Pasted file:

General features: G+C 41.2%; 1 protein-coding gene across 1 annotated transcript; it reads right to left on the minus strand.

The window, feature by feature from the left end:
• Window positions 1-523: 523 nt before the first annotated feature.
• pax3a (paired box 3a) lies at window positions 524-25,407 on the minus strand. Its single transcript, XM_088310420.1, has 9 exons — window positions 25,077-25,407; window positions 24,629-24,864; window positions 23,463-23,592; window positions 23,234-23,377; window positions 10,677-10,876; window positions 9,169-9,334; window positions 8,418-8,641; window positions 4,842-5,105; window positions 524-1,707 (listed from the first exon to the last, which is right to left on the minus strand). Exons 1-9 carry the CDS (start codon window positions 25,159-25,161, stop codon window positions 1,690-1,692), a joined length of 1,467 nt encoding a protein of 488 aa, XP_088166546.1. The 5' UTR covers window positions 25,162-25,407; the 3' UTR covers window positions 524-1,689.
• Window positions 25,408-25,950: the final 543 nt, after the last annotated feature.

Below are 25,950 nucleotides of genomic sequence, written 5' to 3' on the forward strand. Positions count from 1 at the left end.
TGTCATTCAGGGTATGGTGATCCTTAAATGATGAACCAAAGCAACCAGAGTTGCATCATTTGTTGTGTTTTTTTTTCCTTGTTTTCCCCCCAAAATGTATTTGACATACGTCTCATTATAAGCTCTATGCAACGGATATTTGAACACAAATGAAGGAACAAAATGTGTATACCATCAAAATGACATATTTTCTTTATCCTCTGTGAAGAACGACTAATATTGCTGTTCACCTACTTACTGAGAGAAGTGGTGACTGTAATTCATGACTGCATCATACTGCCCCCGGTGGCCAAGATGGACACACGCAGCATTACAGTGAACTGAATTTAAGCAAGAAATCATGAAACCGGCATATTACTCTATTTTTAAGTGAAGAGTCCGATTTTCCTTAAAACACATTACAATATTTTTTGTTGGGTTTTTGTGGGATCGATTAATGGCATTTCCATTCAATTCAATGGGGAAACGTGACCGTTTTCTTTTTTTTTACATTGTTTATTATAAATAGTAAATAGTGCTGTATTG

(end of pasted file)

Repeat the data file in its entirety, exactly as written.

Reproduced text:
General features: G+C 41.2%; 1 protein-coding gene across 1 annotated transcript; it reads right to left on the minus strand.

The window, feature by feature from the left end:
• Window positions 1-523: 523 nt before the first annotated feature.
• pax3a (paired box 3a) lies at window positions 524-25,407 on the minus strand. Its single transcript, XM_088310420.1, has 9 exons — window positions 25,077-25,407; window positions 24,629-24,864; window positions 23,463-23,592; window positions 23,234-23,377; window positions 10,677-10,876; window positions 9,169-9,334; window positions 8,418-8,641; window positions 4,842-5,105; window positions 524-1,707 (listed from the first exon to the last, which is right to left on the minus strand). Exons 1-9 carry the CDS (start codon window positions 25,159-25,161, stop codon window positions 1,690-1,692), a joined length of 1,467 nt encoding a protein of 488 aa, XP_088166546.1. The 5' UTR covers window positions 25,162-25,407; the 3' UTR covers window positions 524-1,689.
• Window positions 25,408-25,950: the final 543 nt, after the last annotated feature.

Below are 25,950 nucleotides of genomic sequence, written 5' to 3' on the forward strand. Positions count from 1 at the left end.
TGTCATTCAGGGTATGGTGATCCTTAAATGATGAACCAAAGCAACCAGAGTTGCATCATTTGTTGTGTTTTTTTTTCCTTGTTTTCCCCCCAAAATGTATTTGACATACGTCTCATTATAAGCTCTATGCAACGGATATTTGAACACAAATGAAGGAACAAAATGTGTATACCATCAAAATGACATATTTTCTTTATCCTCTGTGAAGAACGACTAATATTGCTGTTCACCTACTTACTGAGAGAAGTGGTGACTGTAATTCATGACTGCATCATACTGCCCCCGGTGGCCAAGATGGACACACGCAGCATTACAGTGAACTGAATTTAAGCAAGAAATCATGAAACCGGCATATTACTCTATTTTTAAGTGAAGAGTCCGATTTTCCTTAAAACACATTACAATATTTTTTGTTGGGTTTTTGTGGGATCGATTAATGGCATTTCCATTCAATTCAATGGGGAAACGTGACCGTTTTCTTTTTTTTTACATTGTTTATTATAAATAGTAAATAGTGCTGTATTG